Should Obesity Be Considered a Handicap?

I stood at my gate yesterday, ready to board the plane as soon as they finished up with the earlier boarding group, which included with ‘those requiring assistance’ and those with small children under two.

For my flight, there happened to be three people in wheelchairs, two elderly and one with an injury. Fair enough; it obviously made sense that they should board first as they may need a bit more time to get comfortably seated. Babies and small kids, sure, that made sense, too, in order to allow mom to properly settle them in and hopefully engage the little ones in a new book or plane-friendly activity.

I began to think, though, about the category of ‘those requiring special assistance’ and then, the classification of ‘handicapped’ in general.

Incidentally, please forgive me if the use of this word is offensive; my own mom is now in a wheelchair full time and she uses the term to describe herself, so I can only presume that it’s not all that antiquated.

On that note, my mom is in a wheelchair because the MS she’s been courageously living with for nearly four decades has finally taken its toll on her legs. She didn’t have any control over it. All of us see examples of this type of thing every day. People born without a limb, or the ability to ever walk. Regardless of whether they themselves consider any of their individual challenges to be a handicap or if they feel they need special consideration or assistance, it would be well within their rights to feel that way.

And here I go…

So where does obesity fit into this picture?

If someone has eaten themselves into oblivion to the point where they can no longer walk, need to use a thing called a ‘people- mover’ to navigate around in public places, place a huge financial burden not only on themselves, but also on our healthcare system as whole and, in keeping with this blog topic, needs to purchase two airline seats as one simply isn’t big enough?

It seems unfair and unacceptable, actually, to consider these two different demographics one in the same.

In other words, if someone chooses to allow their body to become ‘handicapped’, if you will, where does the responsibility lie?

I recall a race a few years ago which was held at Disney World and my, oh my, was that a horrifying wake up call. The sheer number of young, obese children we saw was enough to bring tears to my eyes. Some, too young to know what their path was likely to be, happily chowed down on gigantic spools of cotton candy, milkshakes nearly as tall as they were and cheese covered fries… right along with their parents, who were also significantly overweight. Others, perhaps a bit older and more savvy as to how their bodies were growing out of control, seemed to display hints of being physically uncomfortable.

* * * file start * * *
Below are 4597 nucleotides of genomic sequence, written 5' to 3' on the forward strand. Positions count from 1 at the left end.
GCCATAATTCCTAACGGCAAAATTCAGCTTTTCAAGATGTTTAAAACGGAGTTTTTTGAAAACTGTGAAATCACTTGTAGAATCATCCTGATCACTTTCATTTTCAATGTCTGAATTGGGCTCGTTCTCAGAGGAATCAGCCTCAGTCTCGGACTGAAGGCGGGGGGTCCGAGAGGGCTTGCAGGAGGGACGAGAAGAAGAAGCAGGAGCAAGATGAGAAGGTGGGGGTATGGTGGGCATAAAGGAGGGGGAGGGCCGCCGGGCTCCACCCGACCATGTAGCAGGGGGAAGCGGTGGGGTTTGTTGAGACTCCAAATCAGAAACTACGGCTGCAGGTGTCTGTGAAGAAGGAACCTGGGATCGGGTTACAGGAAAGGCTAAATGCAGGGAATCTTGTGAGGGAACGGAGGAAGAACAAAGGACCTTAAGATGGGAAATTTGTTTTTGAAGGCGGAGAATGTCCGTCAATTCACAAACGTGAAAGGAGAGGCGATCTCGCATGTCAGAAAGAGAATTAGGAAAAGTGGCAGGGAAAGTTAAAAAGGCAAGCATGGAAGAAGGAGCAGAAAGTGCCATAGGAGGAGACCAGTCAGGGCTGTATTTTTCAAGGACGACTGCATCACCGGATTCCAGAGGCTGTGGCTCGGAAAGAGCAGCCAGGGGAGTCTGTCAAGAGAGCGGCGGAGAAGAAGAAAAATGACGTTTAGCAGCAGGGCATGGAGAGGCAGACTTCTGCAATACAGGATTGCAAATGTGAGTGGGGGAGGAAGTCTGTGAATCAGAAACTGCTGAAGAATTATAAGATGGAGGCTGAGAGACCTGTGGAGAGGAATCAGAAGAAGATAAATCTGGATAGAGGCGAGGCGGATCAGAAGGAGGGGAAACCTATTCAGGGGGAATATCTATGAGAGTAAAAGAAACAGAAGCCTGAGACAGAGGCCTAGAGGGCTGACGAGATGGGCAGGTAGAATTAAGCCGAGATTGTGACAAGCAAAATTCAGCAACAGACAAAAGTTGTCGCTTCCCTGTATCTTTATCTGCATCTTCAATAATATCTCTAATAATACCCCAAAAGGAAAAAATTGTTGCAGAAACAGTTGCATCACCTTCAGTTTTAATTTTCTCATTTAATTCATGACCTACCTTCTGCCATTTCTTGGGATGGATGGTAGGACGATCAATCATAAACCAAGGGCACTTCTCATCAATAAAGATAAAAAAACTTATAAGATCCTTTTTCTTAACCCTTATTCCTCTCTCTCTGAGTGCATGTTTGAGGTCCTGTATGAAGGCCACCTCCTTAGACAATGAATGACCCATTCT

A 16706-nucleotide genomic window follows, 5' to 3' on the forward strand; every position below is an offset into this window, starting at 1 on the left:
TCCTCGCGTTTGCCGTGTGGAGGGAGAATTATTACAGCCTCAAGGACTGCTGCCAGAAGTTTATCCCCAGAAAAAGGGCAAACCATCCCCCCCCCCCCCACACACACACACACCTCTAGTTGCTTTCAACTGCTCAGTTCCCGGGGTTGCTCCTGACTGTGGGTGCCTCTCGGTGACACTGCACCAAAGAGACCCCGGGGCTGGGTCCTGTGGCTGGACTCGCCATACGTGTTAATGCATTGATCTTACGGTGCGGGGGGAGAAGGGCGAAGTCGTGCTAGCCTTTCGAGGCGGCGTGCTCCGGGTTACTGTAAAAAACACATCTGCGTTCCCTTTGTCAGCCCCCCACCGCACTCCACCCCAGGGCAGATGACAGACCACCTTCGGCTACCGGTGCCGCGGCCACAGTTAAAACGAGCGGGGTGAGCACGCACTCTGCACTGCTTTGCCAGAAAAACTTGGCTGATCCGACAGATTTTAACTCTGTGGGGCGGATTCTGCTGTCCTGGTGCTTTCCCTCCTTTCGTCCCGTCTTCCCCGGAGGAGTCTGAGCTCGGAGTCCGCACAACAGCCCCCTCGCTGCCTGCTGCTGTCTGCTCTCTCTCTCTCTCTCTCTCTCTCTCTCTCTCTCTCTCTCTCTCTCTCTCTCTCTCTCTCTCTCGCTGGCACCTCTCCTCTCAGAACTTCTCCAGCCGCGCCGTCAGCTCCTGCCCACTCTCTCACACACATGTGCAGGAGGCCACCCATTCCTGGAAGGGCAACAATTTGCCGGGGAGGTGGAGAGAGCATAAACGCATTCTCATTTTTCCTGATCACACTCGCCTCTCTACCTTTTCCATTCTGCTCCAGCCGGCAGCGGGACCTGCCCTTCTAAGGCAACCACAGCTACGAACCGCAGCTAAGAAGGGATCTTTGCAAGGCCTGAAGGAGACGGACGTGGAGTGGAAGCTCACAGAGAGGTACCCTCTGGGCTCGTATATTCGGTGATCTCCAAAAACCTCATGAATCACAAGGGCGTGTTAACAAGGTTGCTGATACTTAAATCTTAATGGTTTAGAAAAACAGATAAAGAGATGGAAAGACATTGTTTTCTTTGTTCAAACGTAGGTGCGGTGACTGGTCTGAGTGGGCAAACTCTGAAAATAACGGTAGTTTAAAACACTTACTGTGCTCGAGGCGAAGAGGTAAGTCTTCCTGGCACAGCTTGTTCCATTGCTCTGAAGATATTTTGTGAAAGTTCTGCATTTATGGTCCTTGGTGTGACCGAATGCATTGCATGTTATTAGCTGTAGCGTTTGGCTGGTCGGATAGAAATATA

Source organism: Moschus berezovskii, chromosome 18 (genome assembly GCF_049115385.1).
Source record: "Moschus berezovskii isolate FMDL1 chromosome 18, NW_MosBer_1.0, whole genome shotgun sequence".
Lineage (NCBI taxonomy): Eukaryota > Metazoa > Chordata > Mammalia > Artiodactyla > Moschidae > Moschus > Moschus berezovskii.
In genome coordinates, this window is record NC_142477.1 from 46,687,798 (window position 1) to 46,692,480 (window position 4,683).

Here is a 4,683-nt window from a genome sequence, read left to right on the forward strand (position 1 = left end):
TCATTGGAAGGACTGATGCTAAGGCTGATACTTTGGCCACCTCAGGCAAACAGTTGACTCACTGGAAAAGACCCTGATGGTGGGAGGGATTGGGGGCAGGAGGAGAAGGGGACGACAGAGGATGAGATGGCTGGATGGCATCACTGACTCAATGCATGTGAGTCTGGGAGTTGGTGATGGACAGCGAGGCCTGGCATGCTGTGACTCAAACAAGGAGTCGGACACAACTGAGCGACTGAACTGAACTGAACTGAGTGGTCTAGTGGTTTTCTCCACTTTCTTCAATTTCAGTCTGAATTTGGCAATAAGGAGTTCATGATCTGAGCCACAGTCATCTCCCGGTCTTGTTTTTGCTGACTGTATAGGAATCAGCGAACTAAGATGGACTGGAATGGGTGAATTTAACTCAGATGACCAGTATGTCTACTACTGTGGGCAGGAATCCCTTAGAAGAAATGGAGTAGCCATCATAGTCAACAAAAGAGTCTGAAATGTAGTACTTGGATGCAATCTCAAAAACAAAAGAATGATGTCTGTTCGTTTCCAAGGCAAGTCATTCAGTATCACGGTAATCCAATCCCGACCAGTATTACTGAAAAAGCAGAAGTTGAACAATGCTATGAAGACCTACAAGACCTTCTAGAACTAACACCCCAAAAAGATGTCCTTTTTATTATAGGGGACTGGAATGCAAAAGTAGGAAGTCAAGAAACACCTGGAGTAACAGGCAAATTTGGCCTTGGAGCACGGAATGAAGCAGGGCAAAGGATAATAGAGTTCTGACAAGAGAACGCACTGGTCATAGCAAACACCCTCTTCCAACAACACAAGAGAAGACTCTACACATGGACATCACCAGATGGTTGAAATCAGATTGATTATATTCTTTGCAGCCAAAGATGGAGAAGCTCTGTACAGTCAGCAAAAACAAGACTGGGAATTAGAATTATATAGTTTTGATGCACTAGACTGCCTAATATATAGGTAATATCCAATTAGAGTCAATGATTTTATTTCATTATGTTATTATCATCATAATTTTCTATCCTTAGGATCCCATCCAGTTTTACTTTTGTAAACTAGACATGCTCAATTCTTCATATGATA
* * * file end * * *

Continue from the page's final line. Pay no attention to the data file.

Those young kids may not have a choice…yet. At an early age, we eat what our parents give us and, aside for perhaps some fussing now and then or the occasional food phase, there’s really not much debate over it.

As we mature, though, we can begin to learn and become more educated about what to eat, but then, that’s only if there is a resource or place where that accurate information is being presented!

In some cases, school teachers may have taken the initiative to learn about true healthy eating and moving beyond the scope of what they’d be doing if they weren’t the ones in a position to directly educate our children. In other instances, kids might learn from a coach, or mentor of some sort, but based on the growing number of obese people in the US, I’d have to guess that both scenarios are, unfortunately, the anomaly.

Therefore, all of us, whether an older child, a teen, an adult or senior citizen, need to think about the fact that what we do, how we move and what we choose to eat as well as not to eat sets an example for those around us.

It’s not just an experiment in what works for us.

If you’re a mom trying to lose that extra weight and your young daughter sees you on a diet after diet roller coaster, interspersed with bouts of eating fast food for every meal, guess what is going to appear ‘normal’ to her? Or if you’re a dad who coaches the kids softball team at the weekends, and you end every game with a trip to the local cheeseburger and fries joint, guess what they are going to consider regular?

Even for those of us who are not parents, leading by example is still of utmost importance. A perfect stranger might see you, and your lean Paleo physique, eating a fresh, crisp salad with grilled chicken and avocado and make a mental note to themselves along the lines of, “OK. That person is eating vegetables and protein and that person looks lean and healthy.”

Eat food. Move. If you haven’t been doing this already, start now. Even if you’re reading this and you’re as far from healthy as you could possibly be, make a change and choose health. Stop choosing obesity, whether directly or indirectly. It may sound harsh, but I’m being honest and even when I’ve worked with clients in the past who came to me significantly overweight, they said themselves that they needed to hear the truth and not be coddled (or lied to) and told that ‘being big is OK’.

It’s one thing to acknowledge that our skeletons come in all shapes and sizes and of course, not everyone is a natural size 6, or 2 or 8.

Different sizes, different body types, yes, Obesity is OK? No.

Take the initiative, don’t sit back and settle for being overweight. Choose change and start now. YOU have a choice. People born with legit physical issues they must face on a daily basis do not.